Shock Absorbers Protect State House from Earthquakes

Columbia, SC -- A system of shock absorbers at the South Carolina State House were installed back when the building was going through renovations from 1995-1998. The price tag, $11 million.

The state installed about 200 base isolators underneath the State House. They're made of steel plates and rubber and go between the building and the ground. If there's an earthquake, the isolators can move up to 8 inches in any direction.

The late Senator Verne Smith of Greer insisted on the system to protect third graders who tour the State House. "They visit as part of their curriculum, to visit the Statehouse every spring," Mike Frick, the project architect, says. "And he (Verne Smith) said we don't want to have an earthquake and have the dome collapse on these school children so we want to make it safe."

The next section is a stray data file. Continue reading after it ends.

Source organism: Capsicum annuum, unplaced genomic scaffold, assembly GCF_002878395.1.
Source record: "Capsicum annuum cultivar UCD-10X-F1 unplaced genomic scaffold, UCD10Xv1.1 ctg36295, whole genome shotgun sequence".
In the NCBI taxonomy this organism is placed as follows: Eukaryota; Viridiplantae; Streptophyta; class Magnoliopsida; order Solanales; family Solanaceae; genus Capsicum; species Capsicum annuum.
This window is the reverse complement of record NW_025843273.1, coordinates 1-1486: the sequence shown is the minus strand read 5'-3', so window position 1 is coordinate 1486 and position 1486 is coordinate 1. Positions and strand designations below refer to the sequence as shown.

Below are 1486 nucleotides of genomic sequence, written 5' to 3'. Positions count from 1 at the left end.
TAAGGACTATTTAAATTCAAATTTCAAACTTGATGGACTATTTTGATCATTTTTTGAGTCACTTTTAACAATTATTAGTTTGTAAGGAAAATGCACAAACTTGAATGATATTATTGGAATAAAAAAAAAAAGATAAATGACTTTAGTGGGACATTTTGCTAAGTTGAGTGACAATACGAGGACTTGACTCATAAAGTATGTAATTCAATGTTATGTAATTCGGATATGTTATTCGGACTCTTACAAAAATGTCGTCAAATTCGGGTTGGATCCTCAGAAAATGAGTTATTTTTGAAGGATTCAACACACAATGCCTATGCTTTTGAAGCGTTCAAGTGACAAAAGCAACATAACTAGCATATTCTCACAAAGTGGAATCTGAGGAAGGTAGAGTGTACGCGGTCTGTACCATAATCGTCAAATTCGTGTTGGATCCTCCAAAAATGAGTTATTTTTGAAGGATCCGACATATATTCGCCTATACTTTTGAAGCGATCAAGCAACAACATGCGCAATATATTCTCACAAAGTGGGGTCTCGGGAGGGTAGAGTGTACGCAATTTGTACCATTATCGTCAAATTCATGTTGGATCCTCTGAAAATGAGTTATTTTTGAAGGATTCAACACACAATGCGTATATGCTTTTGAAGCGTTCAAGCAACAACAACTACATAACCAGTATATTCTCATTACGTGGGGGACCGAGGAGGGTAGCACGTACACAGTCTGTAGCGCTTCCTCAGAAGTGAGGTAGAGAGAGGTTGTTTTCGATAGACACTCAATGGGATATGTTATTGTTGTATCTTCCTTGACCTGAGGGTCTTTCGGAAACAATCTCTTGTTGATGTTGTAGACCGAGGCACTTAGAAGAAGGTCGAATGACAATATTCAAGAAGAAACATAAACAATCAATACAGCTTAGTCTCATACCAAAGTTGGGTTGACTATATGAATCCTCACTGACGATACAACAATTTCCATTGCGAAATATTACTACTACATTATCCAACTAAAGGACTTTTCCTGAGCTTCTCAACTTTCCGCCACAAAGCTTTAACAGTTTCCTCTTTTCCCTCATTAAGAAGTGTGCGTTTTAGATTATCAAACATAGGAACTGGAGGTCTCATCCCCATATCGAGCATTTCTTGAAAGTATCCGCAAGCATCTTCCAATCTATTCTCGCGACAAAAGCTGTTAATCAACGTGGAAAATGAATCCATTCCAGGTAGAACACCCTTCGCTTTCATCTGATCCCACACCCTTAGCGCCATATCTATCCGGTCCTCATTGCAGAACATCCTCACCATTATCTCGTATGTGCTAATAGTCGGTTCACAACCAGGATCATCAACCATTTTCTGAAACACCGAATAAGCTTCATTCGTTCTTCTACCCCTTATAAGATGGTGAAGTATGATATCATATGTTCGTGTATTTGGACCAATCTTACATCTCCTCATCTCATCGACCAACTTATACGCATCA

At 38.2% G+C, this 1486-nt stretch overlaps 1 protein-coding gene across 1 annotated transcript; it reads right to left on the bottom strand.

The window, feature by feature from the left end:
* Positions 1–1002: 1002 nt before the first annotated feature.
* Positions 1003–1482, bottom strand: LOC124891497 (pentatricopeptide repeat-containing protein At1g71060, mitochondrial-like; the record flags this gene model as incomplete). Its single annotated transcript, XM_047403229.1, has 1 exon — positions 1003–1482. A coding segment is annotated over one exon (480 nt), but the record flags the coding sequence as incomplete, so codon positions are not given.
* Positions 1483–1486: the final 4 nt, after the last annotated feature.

Frick says when the system was put in, it was the only building east of the Mississippi that had one. To install the base isolators, workers had to dig under the State House, pour new concrete footings, and put the isolators between the footings and the building. State House security officers who were there Friday night say they didn't feel anything.


To find out more about Facebook commenting please read the
Conversation Guidelines and FAQs

Leave a Comment